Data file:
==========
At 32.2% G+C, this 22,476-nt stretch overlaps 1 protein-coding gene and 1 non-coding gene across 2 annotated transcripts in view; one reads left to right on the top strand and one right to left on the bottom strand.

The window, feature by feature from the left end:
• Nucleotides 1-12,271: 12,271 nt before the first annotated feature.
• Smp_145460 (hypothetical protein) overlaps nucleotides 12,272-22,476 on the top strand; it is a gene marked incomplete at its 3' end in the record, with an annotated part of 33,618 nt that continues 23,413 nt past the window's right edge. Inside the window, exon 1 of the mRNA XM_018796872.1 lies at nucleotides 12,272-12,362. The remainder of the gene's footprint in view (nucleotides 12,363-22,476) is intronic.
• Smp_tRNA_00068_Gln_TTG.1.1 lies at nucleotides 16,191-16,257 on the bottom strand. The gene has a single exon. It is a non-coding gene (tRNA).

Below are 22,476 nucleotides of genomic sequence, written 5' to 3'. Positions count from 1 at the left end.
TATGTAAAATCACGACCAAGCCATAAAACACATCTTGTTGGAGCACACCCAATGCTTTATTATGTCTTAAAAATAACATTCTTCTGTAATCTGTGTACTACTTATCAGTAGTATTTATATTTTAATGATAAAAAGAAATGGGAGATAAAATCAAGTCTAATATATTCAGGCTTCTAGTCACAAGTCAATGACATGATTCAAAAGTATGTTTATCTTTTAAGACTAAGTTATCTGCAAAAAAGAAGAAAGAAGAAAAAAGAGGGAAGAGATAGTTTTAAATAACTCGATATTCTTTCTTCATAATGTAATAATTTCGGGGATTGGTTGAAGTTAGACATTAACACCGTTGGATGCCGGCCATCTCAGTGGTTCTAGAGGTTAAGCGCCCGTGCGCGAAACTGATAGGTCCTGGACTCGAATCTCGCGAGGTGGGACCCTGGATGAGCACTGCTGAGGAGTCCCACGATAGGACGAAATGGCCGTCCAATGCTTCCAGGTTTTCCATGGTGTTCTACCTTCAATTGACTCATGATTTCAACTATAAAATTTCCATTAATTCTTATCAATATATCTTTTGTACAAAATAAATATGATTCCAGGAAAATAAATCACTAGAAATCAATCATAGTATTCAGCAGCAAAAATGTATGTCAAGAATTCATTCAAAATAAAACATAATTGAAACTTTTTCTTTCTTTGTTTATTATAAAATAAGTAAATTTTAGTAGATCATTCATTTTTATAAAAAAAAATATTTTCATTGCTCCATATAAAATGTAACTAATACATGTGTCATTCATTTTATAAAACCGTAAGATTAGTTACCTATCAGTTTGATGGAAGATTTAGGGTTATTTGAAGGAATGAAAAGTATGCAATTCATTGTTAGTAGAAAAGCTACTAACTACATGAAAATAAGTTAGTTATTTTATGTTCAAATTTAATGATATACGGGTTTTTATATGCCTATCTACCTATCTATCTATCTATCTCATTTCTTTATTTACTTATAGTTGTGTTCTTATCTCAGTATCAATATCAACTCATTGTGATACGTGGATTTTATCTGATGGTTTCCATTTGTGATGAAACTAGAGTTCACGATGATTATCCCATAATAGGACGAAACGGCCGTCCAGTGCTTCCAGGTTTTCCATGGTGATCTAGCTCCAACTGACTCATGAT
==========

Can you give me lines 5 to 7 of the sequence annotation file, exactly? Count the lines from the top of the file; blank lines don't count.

• Smp_tRNA_00068_Gln_TTG.1.1 lies at nucleotides 16,191-16,257 on the bottom strand. The gene has a single exon. It is a non-coding gene (tRNA).

Below are 22,476 nucleotides of genomic sequence, written 5' to 3'. Positions count from 1 at the left end.
TATGTAAAATCACGACCAAGCCATAAAACACATCTTGTTGGAGCACACCCAATGCTTTATTATGTCTTAAAAATAACATTCTTCTGTAATCTGTGTACTACTTATCAGTAGTATTTATATTTTAATGATAAAAAGAAATGGGAGATAAAATCAAGTCTAATATATTCAGGCTTCTAGTCACAAGTCAATGACATGATTCAAAAGTATGTTTATCTTTTAAGACTAAGTTATCTGCAAAAAAGAAGAAAGAAGAAAAAAGAGGGAAGAGATAGTTTTAAATAACTCGATATTCTTTCTTCATAATGTAATAATTTCGGGGATTGGTTGAAGTTAGACATTAACACCGTTGGATGCCGGCCATCTCAGTGGTTCTAGAGGTTAAGCGCCCGTGCGCGAAACTGATAGGTCCTGGACTCGAATCTCGCGAGGTGGGACCCTGGATGAGCACTGCTGAGGAGTCCCACGATAGGACGAAATGGCCGTCCAATGCTTCCAGGTTTTCCATGGTGTTCTACCTTCAATTGACTCATGATTTCAACTATAAAATTTCCATTAATTCTTATCAATATATCTTTTGTACAAAATAAATATGATTCCAGGAAAATAAATCACTAGAAATCAATCATAGTATTCAGCAGCAAAAATGTATGTCAAGAATTCATTCAAAATAAAACATAATTGAAACTTTTTCTTTCTTTGTTTATTATAAAATAAGTAAATTTTAGTAGATCATTCATTTTTATAAAAAAAAATATTTTCATTGCTCCATATAAAATGTAACTAATACATGTGTCATTCATTTTATAAAACCGTAAGATTAGTTACCTATCAGTTTGATGGAAGATTTAGGGTTATTTGAAGGAATGAAAAGTATGCAATTCATTGTTAGTAGAAAAGCTACTAACTACATGAAAATAAGTTAGTTATTTTATGTTCAAATTTAATGATATACGGGTTTTTATATGCCTATCTACCTATCTATCTATCTATCTCATTTCTTTATTTACTTATAGTTGTGTTCTTATCTCAGTATCAATATCAACTCATTGTGATACGTGGATTTTATCTGATGGTTTCCATTTGTGATGAAACTAGAGTTCACGATGATTATCCCATAATAGGACGAAACGGCCGTCCAGTGCTTCCAGGTTTTCCATGGTGATCTAGCTCCAACTGACTCATGAT